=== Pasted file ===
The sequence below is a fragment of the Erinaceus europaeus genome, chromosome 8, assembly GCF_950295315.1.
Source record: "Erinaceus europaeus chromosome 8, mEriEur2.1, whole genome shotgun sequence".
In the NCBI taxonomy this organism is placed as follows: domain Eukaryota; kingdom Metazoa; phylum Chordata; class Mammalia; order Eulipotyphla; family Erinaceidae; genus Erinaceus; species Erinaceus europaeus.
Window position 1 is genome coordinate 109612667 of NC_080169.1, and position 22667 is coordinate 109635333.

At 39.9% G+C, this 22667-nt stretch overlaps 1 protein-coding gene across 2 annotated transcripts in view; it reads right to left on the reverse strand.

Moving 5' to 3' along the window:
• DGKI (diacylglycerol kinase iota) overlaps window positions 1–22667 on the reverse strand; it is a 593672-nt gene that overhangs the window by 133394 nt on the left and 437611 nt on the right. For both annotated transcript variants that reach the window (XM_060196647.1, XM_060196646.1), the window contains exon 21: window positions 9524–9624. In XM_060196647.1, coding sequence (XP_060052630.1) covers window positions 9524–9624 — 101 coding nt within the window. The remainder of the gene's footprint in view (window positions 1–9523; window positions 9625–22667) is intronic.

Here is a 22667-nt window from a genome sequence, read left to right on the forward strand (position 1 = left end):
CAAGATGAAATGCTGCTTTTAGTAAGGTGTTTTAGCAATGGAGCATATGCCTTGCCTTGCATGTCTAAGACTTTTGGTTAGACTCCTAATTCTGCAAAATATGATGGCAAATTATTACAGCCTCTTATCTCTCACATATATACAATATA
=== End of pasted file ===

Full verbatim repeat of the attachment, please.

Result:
The sequence below is a fragment of the Erinaceus europaeus genome, chromosome 8, assembly GCF_950295315.1.
Source record: "Erinaceus europaeus chromosome 8, mEriEur2.1, whole genome shotgun sequence".
In the NCBI taxonomy this organism is placed as follows: domain Eukaryota; kingdom Metazoa; phylum Chordata; class Mammalia; order Eulipotyphla; family Erinaceidae; genus Erinaceus; species Erinaceus europaeus.
Window position 1 is genome coordinate 109612667 of NC_080169.1, and position 22667 is coordinate 109635333.

At 39.9% G+C, this 22667-nt stretch overlaps 1 protein-coding gene across 2 annotated transcripts in view; it reads right to left on the reverse strand.

Moving 5' to 3' along the window:
• DGKI (diacylglycerol kinase iota) overlaps window positions 1–22667 on the reverse strand; it is a 593672-nt gene that overhangs the window by 133394 nt on the left and 437611 nt on the right. For both annotated transcript variants that reach the window (XM_060196647.1, XM_060196646.1), the window contains exon 21: window positions 9524–9624. In XM_060196647.1, coding sequence (XP_060052630.1) covers window positions 9524–9624 — 101 coding nt within the window. The remainder of the gene's footprint in view (window positions 1–9523; window positions 9625–22667) is intronic.

Here is a 22667-nt window from a genome sequence, read left to right on the forward strand (position 1 = left end):
CAAGATGAAATGCTGCTTTTAGTAAGGTGTTTTAGCAATGGAGCATATGCCTTGCCTTGCATGTCTAAGACTTTTGGTTAGACTCCTAATTCTGCAAAATATGATGGCAAATTATTACAGCCTCTTATCTCTCACATATATACAATATA